|Home | About | Journals | Submit | Contact Us | Français|
Breast gangrene has been reported as a complication following puerperal sepsis, breast surgery, nipple piercings, warfarin toxicity, etc. We report a case of primary breast gangrene in an HIV-positive individual which, to the best of our knowledge, is the first of its kind.
A 40-year-old previously healthy woman presented with fulminating left breast gangrene. She was detected to be HIV positive. Mastectomy was performed. The detailed management of the condition is discussed.
Severe necrotising infections may be initial manifestations of HIV infection and patients with such infections should be screened for HIV.
A case of breast gangrene in an HIV-positive woman is reported. To the best of our knowledge, this is the first report of its kind in the English literature.
A 40-year-old menopausal woman with no significant comorbid medical illnesses presented to our emergency services with progressive swelling of the left breast of 1-week duration, high grade fever and foul-smelling discharge from the wound overlying the left breast for 2–3 days. She had no history of trauma to the breast.
Examination showed a febrile, poorly nourished woman, weighing only 30 kg. Her pulse was 120/min and blood pressure was 90/50. She was extremely dehydrated.
Local examination revealed complete dermal gangrene of the left breast with foul-smelling purulent discharge (Fig. 1). The infectionwas spreading into the intermammary space.
Investigations showed a haemoglobin of 6.6 g%, BUN 77 mg% and creatinine of 4.7 mg%. Her blood sugar and serum electrolytes were normal. In view of the unusual nature and severity of the infection, an HIV ELISA was performed which showed her to be HIV positive.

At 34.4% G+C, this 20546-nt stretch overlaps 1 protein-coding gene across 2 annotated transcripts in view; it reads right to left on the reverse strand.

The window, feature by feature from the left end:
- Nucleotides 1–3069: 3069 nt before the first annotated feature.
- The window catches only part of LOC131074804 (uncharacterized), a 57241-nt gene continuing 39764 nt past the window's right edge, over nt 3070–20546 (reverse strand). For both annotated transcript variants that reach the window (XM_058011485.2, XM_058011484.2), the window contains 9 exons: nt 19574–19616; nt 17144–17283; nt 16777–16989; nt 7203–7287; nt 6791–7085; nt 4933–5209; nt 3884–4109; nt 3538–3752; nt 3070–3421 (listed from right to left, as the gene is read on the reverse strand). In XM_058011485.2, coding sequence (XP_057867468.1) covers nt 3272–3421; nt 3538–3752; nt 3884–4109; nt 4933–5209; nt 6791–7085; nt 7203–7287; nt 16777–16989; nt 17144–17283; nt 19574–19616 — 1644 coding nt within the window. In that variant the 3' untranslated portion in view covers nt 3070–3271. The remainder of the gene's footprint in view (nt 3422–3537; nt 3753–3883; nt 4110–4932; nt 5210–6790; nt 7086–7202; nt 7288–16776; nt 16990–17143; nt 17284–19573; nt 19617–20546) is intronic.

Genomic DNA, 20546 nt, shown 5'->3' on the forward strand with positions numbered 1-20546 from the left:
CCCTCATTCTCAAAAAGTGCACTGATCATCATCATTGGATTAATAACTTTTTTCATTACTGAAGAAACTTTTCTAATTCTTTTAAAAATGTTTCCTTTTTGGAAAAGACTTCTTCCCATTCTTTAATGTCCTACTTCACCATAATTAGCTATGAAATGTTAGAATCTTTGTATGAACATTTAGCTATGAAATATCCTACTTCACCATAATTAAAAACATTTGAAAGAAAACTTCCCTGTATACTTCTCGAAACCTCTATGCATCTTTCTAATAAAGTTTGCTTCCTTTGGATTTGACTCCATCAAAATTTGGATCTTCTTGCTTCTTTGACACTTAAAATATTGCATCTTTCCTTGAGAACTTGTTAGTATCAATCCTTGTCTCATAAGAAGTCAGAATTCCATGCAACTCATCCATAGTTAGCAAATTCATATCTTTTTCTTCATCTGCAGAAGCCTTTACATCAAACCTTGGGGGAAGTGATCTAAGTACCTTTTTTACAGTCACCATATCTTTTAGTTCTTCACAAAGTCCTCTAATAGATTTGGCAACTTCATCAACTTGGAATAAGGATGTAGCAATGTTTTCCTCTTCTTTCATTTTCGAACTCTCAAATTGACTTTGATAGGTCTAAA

After initial resuscitation and blood transfusion, she was subjected to surgical debridement. Intra-operative findings revealed that all the left breast tissue along with the overlying skin and the underlying pectoral fascia was gangrenous. The pectoral muscles, however, appeared healthy. There were pus pockets extending into the axilla and intermammary region which were also adequately drained. The end result, therefore, resembled a mastectomy.
Her postoperative course was uneventful. Smears of the pus showed Gram-positive cocci in clusters and culture grew polymicrobial flora. She was given intravenous Imipenem-Cilastatin. However, in spite of adequate hydration she remained haemodynamically unstable and dopamine at 10 μg/kg/min was started. Her renal parameters showed progressive improvement and returned to normal by postoperative day 8. Daily dressings of the wound were done.
Her CD4 count was 156 cells/mm3 and anti-retroviral therapy was introduced. Subsequently, she made an uneventful recovery from the necrotising infection.
Breast gangrene is a severe, necrotising, bacterial infection of breast tissue. In the past, it has been reported as a complication following puerperal sepsis,1 nipple piercings for body decoration,2 warfarin toxicity,1 and surgery of the breast.3 Necrotising fasciitis of the breast has also been reported as a complication of injection of methylene blue dye for sentinel lymph node biopsy.4
The treatment for breast gangrene remains adequate resuscitation followed by aggressive debridement and broad-spectrum antibiotics. Daily dressings are to be performed. Subsequently, skin cover is given and, in cases of substantial tissue loss, breast reconstruction is performed.
Breast gangrene in an AIDS patient can occur in the absence of any noticeable trauma or antecedent insult to the breast due to the poor immune status of these individuals.
Severe necrotising bacterial infections are common among HIV-positive individuals and are classified as Stage III in the World Health Organization Disease Staging System for HIV.5 They sometimes occur as the initial manifestation of HIV infection in a previously healthy individual, as was seen in this case. Therefore, in patients presenting with such severe bacterial infections, screening for HIV should be routinely considered.6 Other immunodeficient states like diabetes mellitus, steroid use and congenital immunodeficienciesmust also be ruled out.
Severe bacterial infections indicate the progression of AIDS and require initiation of anti-retroviral therapy.